Picture: THINKSTOCK
Picture: THINKSTOCK

Insurers typically ask you how many accidents you have had in the past three years when vetting you for cover, yet the question relating to the cancellation of a policy is not time-bound: you are asked if an insurer has "ever" cancelled your cover.

A Cape Town policyholder, who asked not to be named, had a policy cancelled 19 years ago. She discloses this every time she goes through the underwriting process, and pays dearly for it: "Compared with friends with a similar risk profile, I've always paid a much higher premium."

Last week, Ms A decided to get a quote from OUTsurance. In terms of the "cheaper car insurance or R400 cash" promotion, OUTsurance promises that if it can't save you money on your car insurance premium - in other words, beat your premium - it will give you R400 cash.

"I reckoned that I'd be better off either way," she says. But she was in for a rude shock: on hearing that a policy of hers had been cancelled, OUTsurance classified her as "uninsurable".

"I was horrified to hear that. It was like adding insult to injury: the call to cancel my cover in the first place was very unfair. I had had two claims in quick succession; first the radio was stolen out of my car one night and then I had a fender bender. But leading up to those two claims, I'd not had any claims. Since I was about to go overseas, it didn't bother me that my insurance had been cancelled, and two decades ago I didn't know the implications of a cancelled policy."

Cancellation of a policy is very serious, says Auto & General spokesman Martin van Wyk.

It usually means one of two things: you have committed fraud - such as falsified or loaded a claim, or you've had excessive claims. Whichever it is, the insurer has decided that you're too great a risk and cancels your contract. Insurers are fully within their rights to do so, because they are free to contract with whoever they choose.

But is it fair to discriminate against a policyholder on the basis of something that happened nearly 20 years ago?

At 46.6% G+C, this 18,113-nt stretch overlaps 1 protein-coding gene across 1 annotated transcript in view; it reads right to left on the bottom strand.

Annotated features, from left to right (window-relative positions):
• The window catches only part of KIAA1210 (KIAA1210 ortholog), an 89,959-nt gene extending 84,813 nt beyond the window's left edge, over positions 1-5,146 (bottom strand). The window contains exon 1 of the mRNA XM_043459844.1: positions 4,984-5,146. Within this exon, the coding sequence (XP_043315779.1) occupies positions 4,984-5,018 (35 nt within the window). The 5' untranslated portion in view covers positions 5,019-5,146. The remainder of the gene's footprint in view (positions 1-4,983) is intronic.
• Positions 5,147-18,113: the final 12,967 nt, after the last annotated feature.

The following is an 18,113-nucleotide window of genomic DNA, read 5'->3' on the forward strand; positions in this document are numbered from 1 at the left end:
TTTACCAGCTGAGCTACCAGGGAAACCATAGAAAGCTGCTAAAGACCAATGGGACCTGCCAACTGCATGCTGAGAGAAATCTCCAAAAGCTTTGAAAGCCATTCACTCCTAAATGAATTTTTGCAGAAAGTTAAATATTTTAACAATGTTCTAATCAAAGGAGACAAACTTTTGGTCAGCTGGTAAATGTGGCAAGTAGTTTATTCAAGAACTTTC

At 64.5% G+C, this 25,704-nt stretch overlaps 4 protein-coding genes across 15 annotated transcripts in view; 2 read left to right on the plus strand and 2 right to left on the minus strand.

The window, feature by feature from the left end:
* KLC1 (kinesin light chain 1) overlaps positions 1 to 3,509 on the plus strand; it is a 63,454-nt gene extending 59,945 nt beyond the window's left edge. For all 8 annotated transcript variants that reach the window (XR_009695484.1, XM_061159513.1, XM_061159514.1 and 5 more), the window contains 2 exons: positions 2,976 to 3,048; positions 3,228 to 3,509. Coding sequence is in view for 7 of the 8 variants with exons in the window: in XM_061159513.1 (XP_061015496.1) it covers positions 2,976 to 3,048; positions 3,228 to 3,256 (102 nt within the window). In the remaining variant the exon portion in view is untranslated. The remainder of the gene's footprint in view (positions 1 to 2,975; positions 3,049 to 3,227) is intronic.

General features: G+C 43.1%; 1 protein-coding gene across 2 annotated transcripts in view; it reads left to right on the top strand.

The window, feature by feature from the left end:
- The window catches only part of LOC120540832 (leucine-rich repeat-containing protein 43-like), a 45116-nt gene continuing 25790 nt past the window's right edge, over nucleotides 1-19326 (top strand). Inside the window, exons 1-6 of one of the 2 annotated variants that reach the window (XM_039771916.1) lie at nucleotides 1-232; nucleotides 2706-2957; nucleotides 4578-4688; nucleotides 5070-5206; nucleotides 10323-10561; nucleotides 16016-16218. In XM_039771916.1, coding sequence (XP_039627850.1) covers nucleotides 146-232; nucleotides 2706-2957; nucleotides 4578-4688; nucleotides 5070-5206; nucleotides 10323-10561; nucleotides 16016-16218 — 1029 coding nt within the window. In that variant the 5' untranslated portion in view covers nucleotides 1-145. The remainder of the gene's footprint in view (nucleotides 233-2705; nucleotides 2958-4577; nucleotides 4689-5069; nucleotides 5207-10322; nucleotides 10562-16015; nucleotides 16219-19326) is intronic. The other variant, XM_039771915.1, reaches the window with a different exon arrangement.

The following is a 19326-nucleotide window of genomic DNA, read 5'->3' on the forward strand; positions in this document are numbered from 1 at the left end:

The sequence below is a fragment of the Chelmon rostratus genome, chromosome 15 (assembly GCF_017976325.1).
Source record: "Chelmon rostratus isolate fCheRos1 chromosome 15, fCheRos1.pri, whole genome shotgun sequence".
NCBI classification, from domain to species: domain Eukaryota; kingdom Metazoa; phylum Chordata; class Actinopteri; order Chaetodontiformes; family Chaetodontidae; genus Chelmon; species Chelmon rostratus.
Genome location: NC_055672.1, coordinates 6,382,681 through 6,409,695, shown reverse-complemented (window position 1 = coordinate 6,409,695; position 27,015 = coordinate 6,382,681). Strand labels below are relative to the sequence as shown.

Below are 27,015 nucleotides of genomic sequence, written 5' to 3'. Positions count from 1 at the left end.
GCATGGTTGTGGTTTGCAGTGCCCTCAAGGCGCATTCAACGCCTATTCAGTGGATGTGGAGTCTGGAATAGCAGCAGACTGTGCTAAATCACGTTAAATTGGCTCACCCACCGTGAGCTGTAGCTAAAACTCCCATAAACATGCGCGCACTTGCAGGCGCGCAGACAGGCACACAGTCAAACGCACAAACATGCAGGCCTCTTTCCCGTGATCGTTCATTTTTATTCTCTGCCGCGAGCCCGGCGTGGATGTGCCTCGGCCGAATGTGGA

We all ask if you have 'ever' had a policy cancelled
Martin van Wyk, Auto & General spokesman

Van Wyk says it's more about accurately calculating risk to ensure that everyone is paying the right premium according to their risk profile.

"Insurance company A will ask you how many accidents you've had over the past three years; insurance company B will ask about your claims history over the past five years ... but we all ask if you have 'ever' had a policy cancelled."

He says that your case will be referred to the underwriters when you disclose that you've had a policy cancelled. They will contact the insurer who cancelled the policy for details.

"If you have a car accident every couple of months and you're always at fault, that tells us something. But if you had a policy cancelled 19 years ago, we would not take that into account or load the policy," he says.

When a creditor takes judgment against you, that information stays on your credit profile for five years, and then it is expunged.

And, if you are found guilty of a crime, courts passing sentence look at your previous convictions over the past 10 years. It would be "ridiculous" to hold something against you that happened more than 10 years ago, he says.

There is a caveat. Don't be surprised if no insurer wants to cover you if you have committed fraud.

Van Wyk advises anyone whose policy has been cancelled to shop around.

"Just because one insurer doesn't want to take you on doesn't mean that another insurer would make the same call," he says.

Attie Blaauw, head of underwriting at Santam, says the cancellation of a policy 19 years ago "should have no relevance".

Linda Martin, an HW Brokers account executive, says insurers should be mindful of the principles of "treating customers fairly", which apply to financial services providers.

Natasha Kawulesar, OUTsurance head of client relations, says it's not unfair that the question about cancellations is not time-bound, because some policies are cancelled due to fraud and dishonesty.

Peter Nkhuna, of the ombudsman for short-term insurance, says you must disclose a cancelled policy. If you don't like the quote, keep shopping around until you find the best deal for yourself.